Love Your Enemies

After the gym tonight, my friend remarked that she is struggling with loving her opponents. Her professional and personal work requires her to examine the views of others and gauge how each person will view an issue. She has the unique position of feeling like there is a winner and loser in the issues that surround her life. She's not a pastor. This I can tell you. And she's not particularly convinced on the whole God thing, but she jokes to her pastor friend: "You know, love your enemies -- except that I hate to think of them as my enemies."

There are times where I think this friend is more compassionate than I ever will be. And yet, as we began to explore this conversation about enemies, I realized that I didn't have any enemies. There are no particular individuals in my life that I can label as my enemies. I remarked to my friend that you can love someone without liking their actions. Maybe this is what fuels our anger toward them. Maybe this is what makes us believe that they are in fact our enemies -- rather than opponents or even family.

I came home from the gym and lovely dinner conversation to the startling reality of my family. My cell phone was ringing as I unlocked the door. It was my stepmother. She hadn't spoken to my dad about the saga with my brother that has caused me to worry all weekend. They had asked me to call my brother to tell him about a decision they had made. My brother had called me last week to raise the issue first. It has been family ping pong ever since. After the call, there was an angry email in my inbox that required me to make two more phone calls. Suffice it to say that I'm angry with how things have unfolded. I'm not pleased with my actions nor am I happy with the actions of others. And yet, I love these people. I love myself. I love my father, my stepmother and my brother. I love us all. And yet, I hate how we are behaving.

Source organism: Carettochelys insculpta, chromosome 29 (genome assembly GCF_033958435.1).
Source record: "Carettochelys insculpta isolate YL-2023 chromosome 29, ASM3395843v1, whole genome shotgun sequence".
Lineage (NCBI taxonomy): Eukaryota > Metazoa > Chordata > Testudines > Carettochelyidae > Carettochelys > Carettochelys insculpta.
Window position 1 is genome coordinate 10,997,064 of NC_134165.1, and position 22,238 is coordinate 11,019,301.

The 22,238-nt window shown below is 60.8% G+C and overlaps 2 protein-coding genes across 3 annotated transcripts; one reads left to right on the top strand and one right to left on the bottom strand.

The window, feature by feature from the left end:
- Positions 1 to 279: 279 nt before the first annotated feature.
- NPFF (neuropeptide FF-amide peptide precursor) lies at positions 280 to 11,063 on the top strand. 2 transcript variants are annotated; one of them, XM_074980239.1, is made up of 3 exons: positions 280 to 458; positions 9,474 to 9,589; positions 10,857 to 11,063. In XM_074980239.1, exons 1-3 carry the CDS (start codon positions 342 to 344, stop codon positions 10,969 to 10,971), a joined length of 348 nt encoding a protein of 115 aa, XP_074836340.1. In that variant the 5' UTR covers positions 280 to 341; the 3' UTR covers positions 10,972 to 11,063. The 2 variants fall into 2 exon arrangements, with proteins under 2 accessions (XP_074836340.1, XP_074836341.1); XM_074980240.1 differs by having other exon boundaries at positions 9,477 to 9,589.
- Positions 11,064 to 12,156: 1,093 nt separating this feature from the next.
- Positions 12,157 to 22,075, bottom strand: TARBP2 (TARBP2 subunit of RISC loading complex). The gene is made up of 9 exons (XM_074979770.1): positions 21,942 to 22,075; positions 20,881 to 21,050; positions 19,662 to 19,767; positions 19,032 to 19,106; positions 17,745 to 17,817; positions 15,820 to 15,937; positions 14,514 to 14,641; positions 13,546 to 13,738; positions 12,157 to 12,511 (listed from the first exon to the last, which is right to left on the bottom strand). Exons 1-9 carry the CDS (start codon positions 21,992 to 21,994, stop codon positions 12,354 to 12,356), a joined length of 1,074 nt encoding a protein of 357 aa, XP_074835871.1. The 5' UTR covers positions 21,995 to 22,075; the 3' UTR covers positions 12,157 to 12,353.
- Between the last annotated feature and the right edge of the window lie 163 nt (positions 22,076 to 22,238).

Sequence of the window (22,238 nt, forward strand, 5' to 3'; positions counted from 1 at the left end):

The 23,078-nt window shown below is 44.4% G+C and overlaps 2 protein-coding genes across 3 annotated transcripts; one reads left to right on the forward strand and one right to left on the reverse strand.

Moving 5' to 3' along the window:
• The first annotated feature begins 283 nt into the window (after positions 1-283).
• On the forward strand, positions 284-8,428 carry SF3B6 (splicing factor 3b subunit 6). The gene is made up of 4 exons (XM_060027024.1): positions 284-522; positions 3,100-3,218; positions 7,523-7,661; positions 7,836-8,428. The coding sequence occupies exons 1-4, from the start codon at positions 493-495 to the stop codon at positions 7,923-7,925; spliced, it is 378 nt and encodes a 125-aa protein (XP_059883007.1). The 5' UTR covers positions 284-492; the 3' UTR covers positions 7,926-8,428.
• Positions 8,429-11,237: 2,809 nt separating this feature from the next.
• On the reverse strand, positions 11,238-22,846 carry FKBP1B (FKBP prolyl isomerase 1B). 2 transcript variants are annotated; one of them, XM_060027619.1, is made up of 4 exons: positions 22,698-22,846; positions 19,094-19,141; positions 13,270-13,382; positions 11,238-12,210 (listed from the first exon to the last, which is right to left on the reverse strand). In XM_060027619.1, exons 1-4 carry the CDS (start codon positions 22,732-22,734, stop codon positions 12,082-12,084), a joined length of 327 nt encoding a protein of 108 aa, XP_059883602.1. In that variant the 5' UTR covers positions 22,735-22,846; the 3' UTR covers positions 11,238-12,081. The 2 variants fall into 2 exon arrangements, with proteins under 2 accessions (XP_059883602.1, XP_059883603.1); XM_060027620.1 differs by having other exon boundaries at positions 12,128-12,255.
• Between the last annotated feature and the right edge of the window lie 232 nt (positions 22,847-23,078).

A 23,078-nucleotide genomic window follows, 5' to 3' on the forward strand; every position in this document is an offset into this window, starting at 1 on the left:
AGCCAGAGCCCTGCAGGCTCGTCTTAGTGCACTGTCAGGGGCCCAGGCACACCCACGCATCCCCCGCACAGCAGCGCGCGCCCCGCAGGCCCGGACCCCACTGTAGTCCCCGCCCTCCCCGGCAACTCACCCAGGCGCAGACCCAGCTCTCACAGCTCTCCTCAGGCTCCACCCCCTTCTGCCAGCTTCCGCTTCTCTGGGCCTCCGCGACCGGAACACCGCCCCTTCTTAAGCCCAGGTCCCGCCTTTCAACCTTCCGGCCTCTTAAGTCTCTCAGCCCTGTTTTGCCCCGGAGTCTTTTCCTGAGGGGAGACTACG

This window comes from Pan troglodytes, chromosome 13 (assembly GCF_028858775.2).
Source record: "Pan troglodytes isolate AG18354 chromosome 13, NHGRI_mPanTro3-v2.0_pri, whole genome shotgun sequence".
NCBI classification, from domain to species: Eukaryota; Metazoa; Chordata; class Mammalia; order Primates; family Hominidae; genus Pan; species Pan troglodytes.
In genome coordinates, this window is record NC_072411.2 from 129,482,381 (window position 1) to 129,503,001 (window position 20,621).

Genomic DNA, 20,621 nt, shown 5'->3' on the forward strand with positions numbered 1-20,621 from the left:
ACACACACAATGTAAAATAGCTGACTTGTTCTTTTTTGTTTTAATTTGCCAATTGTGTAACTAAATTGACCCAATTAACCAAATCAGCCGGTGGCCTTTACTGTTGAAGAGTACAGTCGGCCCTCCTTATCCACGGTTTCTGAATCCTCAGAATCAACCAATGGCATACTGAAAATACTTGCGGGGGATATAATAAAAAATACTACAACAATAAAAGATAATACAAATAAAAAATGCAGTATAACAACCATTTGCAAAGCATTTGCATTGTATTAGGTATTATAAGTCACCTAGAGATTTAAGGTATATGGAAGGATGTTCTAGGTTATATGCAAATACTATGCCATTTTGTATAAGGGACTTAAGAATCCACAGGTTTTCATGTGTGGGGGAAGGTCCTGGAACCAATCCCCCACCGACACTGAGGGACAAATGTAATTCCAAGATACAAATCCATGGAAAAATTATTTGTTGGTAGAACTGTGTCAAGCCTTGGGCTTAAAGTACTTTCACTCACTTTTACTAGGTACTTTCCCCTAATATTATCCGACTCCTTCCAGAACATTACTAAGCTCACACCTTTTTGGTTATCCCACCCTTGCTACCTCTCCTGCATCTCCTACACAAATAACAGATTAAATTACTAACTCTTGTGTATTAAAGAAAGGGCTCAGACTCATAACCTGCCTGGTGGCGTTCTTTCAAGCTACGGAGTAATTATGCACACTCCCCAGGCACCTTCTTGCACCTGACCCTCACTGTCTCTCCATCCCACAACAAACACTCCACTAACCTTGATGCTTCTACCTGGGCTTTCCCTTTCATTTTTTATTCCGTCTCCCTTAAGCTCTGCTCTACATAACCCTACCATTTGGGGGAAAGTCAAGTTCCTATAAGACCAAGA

So, who is the enemy here? In my inclusive reading of the Gospel, there is surely more to be said about this enemy. It can't simply be the bad guy. It can't just be the opponent or the ones you don't want to like. Even if we are talking about Jesus against the Roman Empire, what inspiration for a grassroots movement does this enemy create? Perhaps not. Perhaps I'm stretching as this has a clear definition from the Greek word echthrosmeaning:

hated, odious, hateful
hostile, hating, and opposing another
used of men as at enmity with God by their sin
opposing (God) in the mind
a man that is hostile
the hostile one
the one who is the most bitter enemy of the divine government

As I hung up the phone the second time, I remembered what I had told my friend: you can love someone without liking their actions. I'm not sure that this fits into the Greek definition of enemy. In fact, I'm certain that it doesn't fit. And yet, I wonder what Jesus was thinking. Did he really think that it was about "doing good to them ... without expecting anything back" (Luke 5:36)? How can I possibly do anymore? When does this become less of an action and more of an attitude? Is this just another impossible task that Jesus offers us?

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